The new laws were greeted with outright rage by the opposition leaders, but the grumblings later died down, the opposition parties paid the huge application fees, and preparations got underway for the next legislative elections scheduled on 28 April 2019.
Then, only days before the deadline to register to contest the elections, the Constitutional Court, chaired by Talon’s former personal lawyer, required a so-called “certificate of conformity” attesting that the parties have actually met the new requirements, a clause non-existent in the new laws. The opposition went to court, and the very Constitutional Court said it was not qualified to handle the case. At the end of the day, only the two parties that support Talon’s regime received the said certificate. A massive, unprecedented crisis was born. The outraged leaders of the opposition parties pointed an accusatory finger at the minister of interior and security, Saca Lafia (whose department was responsible for reviewing their applications) for holding their applications until the last minute before notifying them of faults in their applications, thereby not giving them enough time to make corrections and re-submit before the deadline.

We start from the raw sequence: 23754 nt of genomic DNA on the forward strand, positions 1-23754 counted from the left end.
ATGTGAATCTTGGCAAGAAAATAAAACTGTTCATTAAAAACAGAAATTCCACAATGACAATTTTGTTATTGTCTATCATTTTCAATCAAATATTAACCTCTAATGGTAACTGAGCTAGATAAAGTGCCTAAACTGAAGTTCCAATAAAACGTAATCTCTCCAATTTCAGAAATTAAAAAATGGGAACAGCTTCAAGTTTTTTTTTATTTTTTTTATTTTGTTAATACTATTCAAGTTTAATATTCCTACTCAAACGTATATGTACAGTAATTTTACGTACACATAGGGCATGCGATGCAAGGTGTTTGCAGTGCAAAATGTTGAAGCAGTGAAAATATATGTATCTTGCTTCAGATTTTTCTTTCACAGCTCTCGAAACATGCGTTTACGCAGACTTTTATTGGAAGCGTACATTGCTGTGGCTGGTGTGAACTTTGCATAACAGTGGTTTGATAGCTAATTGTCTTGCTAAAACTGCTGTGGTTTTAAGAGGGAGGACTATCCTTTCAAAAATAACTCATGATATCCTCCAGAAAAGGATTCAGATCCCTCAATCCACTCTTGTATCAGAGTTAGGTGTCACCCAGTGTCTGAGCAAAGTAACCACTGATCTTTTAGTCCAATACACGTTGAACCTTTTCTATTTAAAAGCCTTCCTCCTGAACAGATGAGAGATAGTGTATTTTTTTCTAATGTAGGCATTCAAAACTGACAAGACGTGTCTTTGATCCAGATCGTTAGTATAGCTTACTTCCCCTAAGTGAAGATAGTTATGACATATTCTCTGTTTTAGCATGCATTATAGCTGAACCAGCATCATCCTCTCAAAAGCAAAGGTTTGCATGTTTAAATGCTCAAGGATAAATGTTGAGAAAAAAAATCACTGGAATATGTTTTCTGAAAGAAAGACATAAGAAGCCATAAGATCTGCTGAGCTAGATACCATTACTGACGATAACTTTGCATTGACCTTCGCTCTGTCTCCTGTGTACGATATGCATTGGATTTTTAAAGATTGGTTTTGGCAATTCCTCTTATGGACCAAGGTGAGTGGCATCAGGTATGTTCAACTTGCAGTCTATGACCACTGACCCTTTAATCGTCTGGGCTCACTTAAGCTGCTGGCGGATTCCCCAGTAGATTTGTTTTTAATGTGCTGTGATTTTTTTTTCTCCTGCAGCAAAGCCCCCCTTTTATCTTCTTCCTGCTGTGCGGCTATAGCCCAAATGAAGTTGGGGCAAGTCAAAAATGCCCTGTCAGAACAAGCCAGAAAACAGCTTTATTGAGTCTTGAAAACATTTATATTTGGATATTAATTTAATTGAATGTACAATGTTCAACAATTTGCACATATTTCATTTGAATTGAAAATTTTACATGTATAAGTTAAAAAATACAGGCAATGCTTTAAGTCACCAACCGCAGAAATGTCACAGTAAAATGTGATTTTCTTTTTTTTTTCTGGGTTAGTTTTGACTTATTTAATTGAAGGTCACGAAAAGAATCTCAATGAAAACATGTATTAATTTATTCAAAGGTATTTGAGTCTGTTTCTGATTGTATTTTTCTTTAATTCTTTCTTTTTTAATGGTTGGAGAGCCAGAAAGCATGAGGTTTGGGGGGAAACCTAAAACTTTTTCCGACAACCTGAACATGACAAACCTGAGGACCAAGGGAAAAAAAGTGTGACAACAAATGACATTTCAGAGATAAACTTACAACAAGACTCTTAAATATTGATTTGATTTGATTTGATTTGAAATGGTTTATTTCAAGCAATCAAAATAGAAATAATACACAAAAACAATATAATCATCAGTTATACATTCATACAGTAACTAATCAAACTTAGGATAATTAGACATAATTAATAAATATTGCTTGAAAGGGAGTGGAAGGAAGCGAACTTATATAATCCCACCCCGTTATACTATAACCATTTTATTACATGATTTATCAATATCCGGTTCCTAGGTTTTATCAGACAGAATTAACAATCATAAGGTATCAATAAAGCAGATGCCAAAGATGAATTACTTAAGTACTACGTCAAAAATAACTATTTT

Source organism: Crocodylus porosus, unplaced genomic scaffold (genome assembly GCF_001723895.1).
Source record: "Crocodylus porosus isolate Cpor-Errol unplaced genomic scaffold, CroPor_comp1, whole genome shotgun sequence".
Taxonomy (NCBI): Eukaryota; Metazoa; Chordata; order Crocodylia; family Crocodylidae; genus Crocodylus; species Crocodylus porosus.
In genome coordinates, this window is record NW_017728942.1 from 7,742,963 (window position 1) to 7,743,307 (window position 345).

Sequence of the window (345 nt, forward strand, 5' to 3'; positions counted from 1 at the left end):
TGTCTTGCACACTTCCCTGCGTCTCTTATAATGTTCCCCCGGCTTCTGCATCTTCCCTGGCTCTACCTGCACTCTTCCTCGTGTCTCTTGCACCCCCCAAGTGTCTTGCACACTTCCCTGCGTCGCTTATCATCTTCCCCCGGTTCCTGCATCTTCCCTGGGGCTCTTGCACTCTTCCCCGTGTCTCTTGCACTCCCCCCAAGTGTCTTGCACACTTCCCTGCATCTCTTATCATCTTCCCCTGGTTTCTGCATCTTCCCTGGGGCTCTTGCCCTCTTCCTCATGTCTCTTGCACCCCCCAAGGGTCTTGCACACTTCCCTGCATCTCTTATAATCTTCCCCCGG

On 6 March, Talon instructed the speaker of the parliament to initiate legislative actions involving the opposition and the parties close to Talon to exit the crisis. That proved an exercise in futility due to the bad faith of President Talon’s de facto parties. It was widely hoped, at that critical point, that Talon would lead the efforts to forge a way out by all means possible, including possibly delaying the elections by a few days or a week—which is not unheard of in the country. That did not happen.
The biggest hope for a way out of the stalemate came after President Talon met with former President Nicéphore Soglo for the second time in two weeks for another tete-a-tete talk. What many prayed would be a conversation leading to a solution to the crisis led nowhere. Instead, after the meeting, in a long statement to the press, the former president painted an alarming picture, pointing out Talon’s reluctance to save the peace. “The task was clearly above his strength, if such was his objective at the start.” In his account, President Soglo also said: “It’s sheer folly for anyone in our country and in the world to accept Talon’s horrible profession of faith that one should always remember this: